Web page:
It is important to recognize that Belle, though central to its ongoing development, was only one among a larger group of individuals who nurtured the art of movement into being, including Sebastian Foucan, Stephane Vigroux, Yahn Hnautra, David Malgogne, Chau Belle-Dinh and Frederic Hnautra among others, all of whom contributed to the art in its embryonic stage. Stephane Vigroux, for example, was instrumental in the creation and development of the Saut de Chat movement (now known in English as the King Kong Vault). And Yann Hnautra was very much responsible for bringing the rigorous discipline and training methodology to the group.
It was when they learnt to take their childhood games seriously and develop their skills that the Yamakasi began to outline what would become, within two decades, a global movement. From children playing in order to alleviate their boredom they developed into teenagers with a goal in mind, a sense of purpose and inspiration taken from many sources, including the philosophy of Taoism via the works of Bruce Lee, the acrobatic antics found in Jackie Chan movies, and perhaps even the urban shamanism of the wild man of Paris, Don Jean Haberey. But at its core, Parkour was already far more than just a childhood game that simply grew to maturity alongside its creators. It drew on the spirit of physicality and functionality prevalent in many ancient cultures and older disciplines.
According to one of the group, the start of the ‘big jumps’ came at around age fifteen. They began to develop and refine a fundamental set of movements: vaults, jumps, climbs, rolls. They taught themselves to be athletes, moving through their environment in a way never before seen in an urban setting. Obviously it is these ‘big jumps’ that have grabbed the attention of the world’s media and mainstream consciousness, though all experienced practitioners are quick to play down the significance of the more spectacular aspects of Parkour.
Parkour is by nature, however, a visually stunning activity, especially when displayed by those of the skill and power of Belle, Vigroux and Hnautra. Outside interest was inevitable. As the reputation of the original practitioners spread, more came to join them and to learn, and beyond these – also predictably – came those who saw the potential Parkour possessed as a money-making machine.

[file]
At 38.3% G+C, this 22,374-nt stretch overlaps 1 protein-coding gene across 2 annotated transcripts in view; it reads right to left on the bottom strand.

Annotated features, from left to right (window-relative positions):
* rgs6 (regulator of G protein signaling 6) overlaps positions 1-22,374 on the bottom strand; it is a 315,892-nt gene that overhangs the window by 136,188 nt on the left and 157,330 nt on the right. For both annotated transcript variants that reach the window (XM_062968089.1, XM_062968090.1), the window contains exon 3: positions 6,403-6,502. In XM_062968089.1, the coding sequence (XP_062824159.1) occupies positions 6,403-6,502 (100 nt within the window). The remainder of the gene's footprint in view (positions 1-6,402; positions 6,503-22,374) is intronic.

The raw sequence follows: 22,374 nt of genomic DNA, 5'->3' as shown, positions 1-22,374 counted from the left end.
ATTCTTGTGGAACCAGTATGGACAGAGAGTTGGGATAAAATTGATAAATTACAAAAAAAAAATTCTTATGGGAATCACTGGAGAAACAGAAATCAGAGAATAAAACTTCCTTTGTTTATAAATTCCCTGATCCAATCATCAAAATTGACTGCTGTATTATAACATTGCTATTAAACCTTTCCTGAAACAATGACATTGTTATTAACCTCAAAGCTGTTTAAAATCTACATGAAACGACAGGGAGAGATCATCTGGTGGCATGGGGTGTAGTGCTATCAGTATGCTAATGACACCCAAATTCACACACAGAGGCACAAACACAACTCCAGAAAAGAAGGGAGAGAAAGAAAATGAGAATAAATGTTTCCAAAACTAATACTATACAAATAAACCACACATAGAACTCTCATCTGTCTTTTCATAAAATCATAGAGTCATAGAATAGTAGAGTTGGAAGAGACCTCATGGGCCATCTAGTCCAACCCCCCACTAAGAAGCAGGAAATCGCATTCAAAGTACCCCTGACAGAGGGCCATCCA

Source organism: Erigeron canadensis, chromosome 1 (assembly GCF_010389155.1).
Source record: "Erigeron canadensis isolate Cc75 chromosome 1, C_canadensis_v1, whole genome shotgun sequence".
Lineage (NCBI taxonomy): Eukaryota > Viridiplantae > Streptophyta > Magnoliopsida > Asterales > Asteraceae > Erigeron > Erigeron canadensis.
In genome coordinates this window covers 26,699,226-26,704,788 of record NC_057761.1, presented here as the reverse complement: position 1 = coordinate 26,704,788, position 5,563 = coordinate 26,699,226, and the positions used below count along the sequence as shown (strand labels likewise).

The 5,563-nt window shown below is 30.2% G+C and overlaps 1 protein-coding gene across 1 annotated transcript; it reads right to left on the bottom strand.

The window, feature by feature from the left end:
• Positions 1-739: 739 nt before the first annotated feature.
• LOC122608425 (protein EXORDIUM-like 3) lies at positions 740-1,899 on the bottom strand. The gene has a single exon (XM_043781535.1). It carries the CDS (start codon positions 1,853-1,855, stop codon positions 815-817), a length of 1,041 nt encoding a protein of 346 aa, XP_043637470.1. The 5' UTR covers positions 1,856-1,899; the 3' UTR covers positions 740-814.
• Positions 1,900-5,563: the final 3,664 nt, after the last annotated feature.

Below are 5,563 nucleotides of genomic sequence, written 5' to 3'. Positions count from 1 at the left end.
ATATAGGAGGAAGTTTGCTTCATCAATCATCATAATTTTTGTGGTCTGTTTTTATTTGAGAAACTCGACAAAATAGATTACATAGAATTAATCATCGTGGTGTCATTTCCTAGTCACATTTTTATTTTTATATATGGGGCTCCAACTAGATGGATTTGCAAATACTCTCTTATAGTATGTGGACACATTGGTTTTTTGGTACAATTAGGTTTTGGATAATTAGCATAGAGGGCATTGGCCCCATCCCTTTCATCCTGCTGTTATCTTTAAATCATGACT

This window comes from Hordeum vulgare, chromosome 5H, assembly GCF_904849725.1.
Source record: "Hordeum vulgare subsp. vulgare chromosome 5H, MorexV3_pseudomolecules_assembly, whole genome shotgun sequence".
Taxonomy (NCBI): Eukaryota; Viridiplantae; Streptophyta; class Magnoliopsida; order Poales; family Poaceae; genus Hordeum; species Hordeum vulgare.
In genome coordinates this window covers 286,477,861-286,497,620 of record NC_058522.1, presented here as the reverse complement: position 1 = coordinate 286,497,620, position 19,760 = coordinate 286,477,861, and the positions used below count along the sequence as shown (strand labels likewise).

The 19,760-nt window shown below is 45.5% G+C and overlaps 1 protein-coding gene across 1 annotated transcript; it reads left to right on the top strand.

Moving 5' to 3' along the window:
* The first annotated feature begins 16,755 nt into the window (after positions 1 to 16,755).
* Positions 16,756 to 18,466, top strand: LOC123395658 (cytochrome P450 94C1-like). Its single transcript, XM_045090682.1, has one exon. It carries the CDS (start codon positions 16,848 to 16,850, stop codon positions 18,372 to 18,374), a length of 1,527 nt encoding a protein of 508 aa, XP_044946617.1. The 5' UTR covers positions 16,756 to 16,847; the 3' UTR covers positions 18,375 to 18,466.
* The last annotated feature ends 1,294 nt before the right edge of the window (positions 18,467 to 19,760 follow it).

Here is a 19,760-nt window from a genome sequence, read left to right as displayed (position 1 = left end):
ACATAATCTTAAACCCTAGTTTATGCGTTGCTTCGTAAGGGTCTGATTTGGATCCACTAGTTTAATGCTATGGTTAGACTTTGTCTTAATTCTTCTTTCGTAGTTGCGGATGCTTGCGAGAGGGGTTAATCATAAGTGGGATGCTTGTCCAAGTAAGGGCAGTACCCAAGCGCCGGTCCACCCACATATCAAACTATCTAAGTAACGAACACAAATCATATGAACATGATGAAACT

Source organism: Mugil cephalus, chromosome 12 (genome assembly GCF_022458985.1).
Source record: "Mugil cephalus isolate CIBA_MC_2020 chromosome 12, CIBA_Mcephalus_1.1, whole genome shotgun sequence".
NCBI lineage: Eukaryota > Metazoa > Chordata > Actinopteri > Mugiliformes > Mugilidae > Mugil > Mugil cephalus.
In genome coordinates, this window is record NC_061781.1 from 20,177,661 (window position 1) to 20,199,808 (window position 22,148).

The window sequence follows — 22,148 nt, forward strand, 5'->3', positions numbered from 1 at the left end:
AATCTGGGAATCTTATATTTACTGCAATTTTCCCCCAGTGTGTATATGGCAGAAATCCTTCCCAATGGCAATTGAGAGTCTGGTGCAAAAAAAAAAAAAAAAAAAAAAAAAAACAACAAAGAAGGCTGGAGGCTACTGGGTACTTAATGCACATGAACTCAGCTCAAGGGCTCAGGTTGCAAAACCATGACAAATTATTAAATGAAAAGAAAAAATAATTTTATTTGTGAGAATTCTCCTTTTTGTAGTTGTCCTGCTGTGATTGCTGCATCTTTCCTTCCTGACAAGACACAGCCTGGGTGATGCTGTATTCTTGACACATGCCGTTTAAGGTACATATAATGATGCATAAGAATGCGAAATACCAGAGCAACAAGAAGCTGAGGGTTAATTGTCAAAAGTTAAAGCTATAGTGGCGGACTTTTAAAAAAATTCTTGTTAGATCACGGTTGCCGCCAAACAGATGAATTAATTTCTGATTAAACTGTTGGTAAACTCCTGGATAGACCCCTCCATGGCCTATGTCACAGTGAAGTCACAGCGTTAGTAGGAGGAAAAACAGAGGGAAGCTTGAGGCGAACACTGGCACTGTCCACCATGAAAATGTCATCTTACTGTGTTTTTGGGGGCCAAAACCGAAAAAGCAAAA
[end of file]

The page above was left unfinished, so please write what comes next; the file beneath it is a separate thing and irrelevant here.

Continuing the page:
Ultimately it was this swell in interest that was to cause the first splits in parkour: between those that embraced opportunity together – Besson’s 2001 film Yamakasi: Les samouraïs des temps modernes, for example, starring the group of the same name, is a famous reference point in the split – and those that chose to walk their own path such as David Belle.
The interest after Luc Besson’s film was less than perfect: two deaths were attributed to copycat behaviour, and much of the growing interest was less than true to the art proper. Sebastien Foucan describes the attitude of much of the post-film interest: ‘After Yamakasi it’s another kind of people, it’s just “I jump I jump I jump, just like the movie, I’m on the roof, just like the movie”.’
Following the split, a group of the early practitioners (including David Belle, Stephane Vigroux, Kazuma and Johann Vigroux) coined the term traceur to refer to themselves: Traceur means ‘bullet’ and was chosen because of the emphasis Belle and his contemporaries put on achieving direct, efficient and fast movement over any terrain. Understandably, they developed a somewhat sceptical view of many of the newcomers to the discipline; those who displayed a genuine interest they continued to welcome of course, but not those who were drawn to the spectacle, looking only for the next adrenaline rush.